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Re: missing explanation of Stage 4 in GCC Development Plan document
- From: Richard Biener <richard dot guenther at gmail dot com>
- To: "Thomas Preud'homme" <thomas dot preudhomme at arm dot com>
- Cc: James Greenhalgh <James dot Greenhalgh at arm dot com>, GCC Development <gcc at gcc dot gnu dot org>
- Date: Tue, 28 Apr 2015 12:49:39 +0200
- Subject: Re: missing explanation of Stage 4 in GCC Development Plan document
- Authentication-results: sourceware.org; auth=none
- References: <00aa01d07ff6$85108880$8f319980$ at lge dot com> <CAFiYyc2==yhVKZEUVtzzoj3ENiGx1vfhcww6hv669LW-==56pg at mail dot gmail dot com> <20150427154834 dot GA1093 at arm dot com> <000b01d08170$6ac06ba0$404142e0$ at arm dot com>
On Tue, Apr 28, 2015 at 7:01 AM, Thomas Preud'homme
>> From: email@example.com [mailto:firstname.lastname@example.org] On
>> Behalf Of James Greenhalgh
> Hi James,
>> The stages, timings, and exact rules for which patches are acceptable
>> and when, seem to have drifted quite substantially from that page.
>> Stage 2 has been missing for 7 years now, Stages 3 and 4 seem to blur
>> together, the "regression only" rule is more like "non-invasive fixes
>> only" (likewise for the support branches).
> Don't stage3 and stage4 differ in that substantial changes are still allowed
> for backends in stage3?
stage3 is for _general_ bugfixing while stage4 is for _regression_ bugfixing.
>> So, why not try to reflect practice and form a two stage model (and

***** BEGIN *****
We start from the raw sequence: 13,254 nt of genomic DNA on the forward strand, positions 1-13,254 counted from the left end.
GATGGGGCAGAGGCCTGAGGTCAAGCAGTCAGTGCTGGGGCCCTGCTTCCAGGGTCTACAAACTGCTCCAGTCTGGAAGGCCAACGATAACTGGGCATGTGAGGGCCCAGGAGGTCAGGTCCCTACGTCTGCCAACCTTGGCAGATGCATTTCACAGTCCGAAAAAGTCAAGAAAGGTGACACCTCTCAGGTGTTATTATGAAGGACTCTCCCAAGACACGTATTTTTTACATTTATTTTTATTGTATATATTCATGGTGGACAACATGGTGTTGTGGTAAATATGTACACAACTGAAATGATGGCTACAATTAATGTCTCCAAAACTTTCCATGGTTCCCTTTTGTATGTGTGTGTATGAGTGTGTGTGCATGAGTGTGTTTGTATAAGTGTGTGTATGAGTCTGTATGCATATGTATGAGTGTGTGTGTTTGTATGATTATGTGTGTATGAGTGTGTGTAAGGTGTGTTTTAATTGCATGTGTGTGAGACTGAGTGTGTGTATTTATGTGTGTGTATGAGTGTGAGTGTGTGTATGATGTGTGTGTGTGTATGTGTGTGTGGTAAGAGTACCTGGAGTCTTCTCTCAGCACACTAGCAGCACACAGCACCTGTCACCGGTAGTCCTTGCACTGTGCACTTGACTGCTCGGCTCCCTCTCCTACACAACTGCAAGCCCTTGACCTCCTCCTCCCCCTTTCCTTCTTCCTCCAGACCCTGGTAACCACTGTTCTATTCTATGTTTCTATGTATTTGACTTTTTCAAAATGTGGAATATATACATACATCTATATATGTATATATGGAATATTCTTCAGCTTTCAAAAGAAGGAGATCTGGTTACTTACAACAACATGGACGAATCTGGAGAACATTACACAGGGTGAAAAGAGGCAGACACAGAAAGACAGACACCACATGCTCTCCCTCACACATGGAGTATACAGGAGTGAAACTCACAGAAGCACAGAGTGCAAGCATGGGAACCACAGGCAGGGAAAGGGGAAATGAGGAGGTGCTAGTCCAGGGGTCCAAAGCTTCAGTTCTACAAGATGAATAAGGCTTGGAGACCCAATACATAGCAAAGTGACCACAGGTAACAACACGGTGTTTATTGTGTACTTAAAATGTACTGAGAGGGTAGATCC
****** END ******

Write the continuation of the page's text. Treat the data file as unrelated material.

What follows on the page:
>> name the stages in a descriptive fashion)?
>> Expected to last for around 70% of a release cycle. During this
>> period, changes of any nature may be made to the compiler. In
>> major changes may be merged from branches. In order to avoid chaos,
>> the Release Managers will ask for a list of major projects proposed for
>> the coming release cycle before the start of this stage. They will
>> attempt to sequence the projects in such a way as to cause minimal
>> disruption. The Release Managers will not reject projects that will be
>> ready for inclusion before the end of the development phase. Similarly,
>> the Release Managers have no special power to accept a particular
>> patch or branch beyond what their status as maintainers affords.
>> The role of the Release Managers is merely to attempt to order the
>> inclusion of major features in an organized manner.
>> Expected to last for around 30% of a release cycle. New functionality
>> may not be introduced during this period. Changes during this phase
>> of the release cycle should focus on preparing the trunk for a high
>> quality release, free of major regression and code generation issues.
>> As we near the end of a release cycle, changes will only be accepted
>> where they fix a regression, or are sufficiently non-intrusive as to
>> not introduce a risk of affecting the quality of the release.
> If we keep referring to stages in our communication it would be nice to
> document them. I'm not saying this rewording is wrong, I just think we
> should add 1-2 sentences to explain the stages (I know it confused me
> at first because stage4 was not listed). Alternatively we could just
> refer to these 2 names only (development and stabilization).
> Best regards,